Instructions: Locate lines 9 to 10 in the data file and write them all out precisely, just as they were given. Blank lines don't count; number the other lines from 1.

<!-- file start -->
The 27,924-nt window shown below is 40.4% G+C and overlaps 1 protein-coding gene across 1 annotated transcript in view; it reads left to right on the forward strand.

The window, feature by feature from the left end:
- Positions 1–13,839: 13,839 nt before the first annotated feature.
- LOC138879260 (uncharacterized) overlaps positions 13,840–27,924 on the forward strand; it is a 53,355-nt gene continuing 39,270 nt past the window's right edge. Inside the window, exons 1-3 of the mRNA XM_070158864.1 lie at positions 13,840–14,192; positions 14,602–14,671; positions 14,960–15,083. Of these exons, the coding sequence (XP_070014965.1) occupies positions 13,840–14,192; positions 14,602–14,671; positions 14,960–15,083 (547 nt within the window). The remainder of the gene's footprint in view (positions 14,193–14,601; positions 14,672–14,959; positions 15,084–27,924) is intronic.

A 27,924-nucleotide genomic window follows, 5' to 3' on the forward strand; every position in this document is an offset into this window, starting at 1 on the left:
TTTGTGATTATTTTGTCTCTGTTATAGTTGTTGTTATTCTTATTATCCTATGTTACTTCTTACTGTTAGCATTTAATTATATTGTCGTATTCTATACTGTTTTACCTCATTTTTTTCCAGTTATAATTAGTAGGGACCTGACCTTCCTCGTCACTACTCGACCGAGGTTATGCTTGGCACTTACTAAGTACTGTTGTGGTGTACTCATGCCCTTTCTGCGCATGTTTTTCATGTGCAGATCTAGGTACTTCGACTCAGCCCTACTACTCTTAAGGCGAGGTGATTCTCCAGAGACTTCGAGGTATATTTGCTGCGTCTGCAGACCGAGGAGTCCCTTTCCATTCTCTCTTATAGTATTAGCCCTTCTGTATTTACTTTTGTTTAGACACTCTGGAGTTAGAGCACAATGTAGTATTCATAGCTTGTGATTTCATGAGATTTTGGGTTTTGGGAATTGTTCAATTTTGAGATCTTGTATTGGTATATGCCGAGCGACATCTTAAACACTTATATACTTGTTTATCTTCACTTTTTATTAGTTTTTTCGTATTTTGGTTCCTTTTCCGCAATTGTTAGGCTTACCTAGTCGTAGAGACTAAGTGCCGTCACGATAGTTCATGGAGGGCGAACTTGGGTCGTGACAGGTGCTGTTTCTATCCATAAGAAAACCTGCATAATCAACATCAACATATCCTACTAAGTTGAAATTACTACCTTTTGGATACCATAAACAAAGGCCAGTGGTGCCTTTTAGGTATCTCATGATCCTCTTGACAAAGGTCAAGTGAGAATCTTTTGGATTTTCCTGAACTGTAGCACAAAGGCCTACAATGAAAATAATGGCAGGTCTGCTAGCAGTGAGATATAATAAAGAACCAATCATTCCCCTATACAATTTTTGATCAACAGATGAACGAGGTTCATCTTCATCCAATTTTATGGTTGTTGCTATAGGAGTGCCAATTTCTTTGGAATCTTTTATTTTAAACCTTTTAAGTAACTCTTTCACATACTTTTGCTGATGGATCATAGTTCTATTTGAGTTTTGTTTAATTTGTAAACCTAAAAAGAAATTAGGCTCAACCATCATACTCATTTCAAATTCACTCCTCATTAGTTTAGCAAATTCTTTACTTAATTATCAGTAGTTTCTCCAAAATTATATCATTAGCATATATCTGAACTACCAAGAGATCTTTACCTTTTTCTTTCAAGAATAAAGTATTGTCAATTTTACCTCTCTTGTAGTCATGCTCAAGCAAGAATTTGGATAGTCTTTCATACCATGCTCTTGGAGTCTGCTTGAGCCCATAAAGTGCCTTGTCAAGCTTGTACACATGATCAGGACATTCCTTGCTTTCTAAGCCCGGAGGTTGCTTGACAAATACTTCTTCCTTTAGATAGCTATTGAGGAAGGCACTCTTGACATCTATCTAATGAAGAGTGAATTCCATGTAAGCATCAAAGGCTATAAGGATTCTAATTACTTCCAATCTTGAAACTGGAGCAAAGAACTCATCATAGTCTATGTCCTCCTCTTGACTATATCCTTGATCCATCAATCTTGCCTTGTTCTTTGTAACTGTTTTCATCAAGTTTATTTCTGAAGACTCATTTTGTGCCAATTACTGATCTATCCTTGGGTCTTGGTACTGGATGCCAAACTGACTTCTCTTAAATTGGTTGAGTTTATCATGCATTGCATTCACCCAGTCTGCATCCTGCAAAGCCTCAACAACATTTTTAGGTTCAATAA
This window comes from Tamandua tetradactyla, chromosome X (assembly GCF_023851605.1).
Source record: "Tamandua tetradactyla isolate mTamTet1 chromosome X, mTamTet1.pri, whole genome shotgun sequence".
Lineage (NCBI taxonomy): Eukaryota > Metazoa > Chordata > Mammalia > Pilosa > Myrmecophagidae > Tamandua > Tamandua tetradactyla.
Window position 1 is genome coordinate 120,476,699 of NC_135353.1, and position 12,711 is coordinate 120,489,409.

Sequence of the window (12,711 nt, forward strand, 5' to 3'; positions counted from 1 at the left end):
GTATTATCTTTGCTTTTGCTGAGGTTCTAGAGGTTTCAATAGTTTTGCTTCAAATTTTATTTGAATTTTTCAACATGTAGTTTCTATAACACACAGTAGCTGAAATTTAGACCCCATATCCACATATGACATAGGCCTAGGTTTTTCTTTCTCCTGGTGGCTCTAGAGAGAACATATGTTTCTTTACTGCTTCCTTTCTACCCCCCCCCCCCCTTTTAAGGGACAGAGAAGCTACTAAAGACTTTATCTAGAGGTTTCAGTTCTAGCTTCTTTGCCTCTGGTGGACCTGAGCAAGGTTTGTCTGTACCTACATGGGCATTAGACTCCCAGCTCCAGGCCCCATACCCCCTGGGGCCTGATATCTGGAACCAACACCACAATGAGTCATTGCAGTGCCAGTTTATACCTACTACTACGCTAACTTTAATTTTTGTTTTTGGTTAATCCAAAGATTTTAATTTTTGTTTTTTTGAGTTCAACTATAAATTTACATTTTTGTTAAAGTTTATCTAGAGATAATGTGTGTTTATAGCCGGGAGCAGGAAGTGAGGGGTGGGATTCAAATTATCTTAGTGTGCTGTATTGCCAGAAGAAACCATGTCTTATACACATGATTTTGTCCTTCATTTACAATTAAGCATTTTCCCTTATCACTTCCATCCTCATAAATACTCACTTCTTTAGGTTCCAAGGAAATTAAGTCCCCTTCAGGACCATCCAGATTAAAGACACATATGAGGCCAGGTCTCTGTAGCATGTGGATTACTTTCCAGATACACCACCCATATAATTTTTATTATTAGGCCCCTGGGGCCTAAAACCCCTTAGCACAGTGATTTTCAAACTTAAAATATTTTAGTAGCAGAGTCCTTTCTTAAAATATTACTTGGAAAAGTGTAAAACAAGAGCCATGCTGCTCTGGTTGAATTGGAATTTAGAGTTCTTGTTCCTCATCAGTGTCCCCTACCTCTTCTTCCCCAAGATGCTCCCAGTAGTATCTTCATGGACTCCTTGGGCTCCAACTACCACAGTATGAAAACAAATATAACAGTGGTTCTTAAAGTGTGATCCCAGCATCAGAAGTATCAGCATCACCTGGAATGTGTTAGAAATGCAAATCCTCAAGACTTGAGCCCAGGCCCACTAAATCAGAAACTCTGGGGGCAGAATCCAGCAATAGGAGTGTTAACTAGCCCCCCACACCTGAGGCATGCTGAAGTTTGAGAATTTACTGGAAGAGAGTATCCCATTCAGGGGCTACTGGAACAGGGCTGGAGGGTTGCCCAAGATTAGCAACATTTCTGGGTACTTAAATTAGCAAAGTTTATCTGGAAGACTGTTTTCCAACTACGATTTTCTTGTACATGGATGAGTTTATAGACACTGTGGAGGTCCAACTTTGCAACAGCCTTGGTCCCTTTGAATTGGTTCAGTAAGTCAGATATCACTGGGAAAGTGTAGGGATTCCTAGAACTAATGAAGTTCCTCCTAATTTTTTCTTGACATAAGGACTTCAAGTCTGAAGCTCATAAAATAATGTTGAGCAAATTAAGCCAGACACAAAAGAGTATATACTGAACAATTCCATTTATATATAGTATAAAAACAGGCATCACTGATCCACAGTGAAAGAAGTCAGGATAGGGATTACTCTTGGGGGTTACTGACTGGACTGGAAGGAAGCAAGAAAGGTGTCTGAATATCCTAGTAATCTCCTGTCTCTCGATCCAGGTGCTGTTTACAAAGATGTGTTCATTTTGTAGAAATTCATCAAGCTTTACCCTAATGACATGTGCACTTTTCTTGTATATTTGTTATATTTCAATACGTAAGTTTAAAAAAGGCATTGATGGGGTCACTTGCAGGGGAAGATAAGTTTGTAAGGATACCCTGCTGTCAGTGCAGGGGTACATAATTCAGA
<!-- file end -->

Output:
Lineage (NCBI taxonomy): Eukaryota > Metazoa > Chordata > Mammalia > Pilosa > Myrmecophagidae > Tamandua > Tamandua tetradactyla.
Window position 1 is genome coordinate 120,476,699 of NC_135353.1, and position 12,711 is coordinate 120,489,409.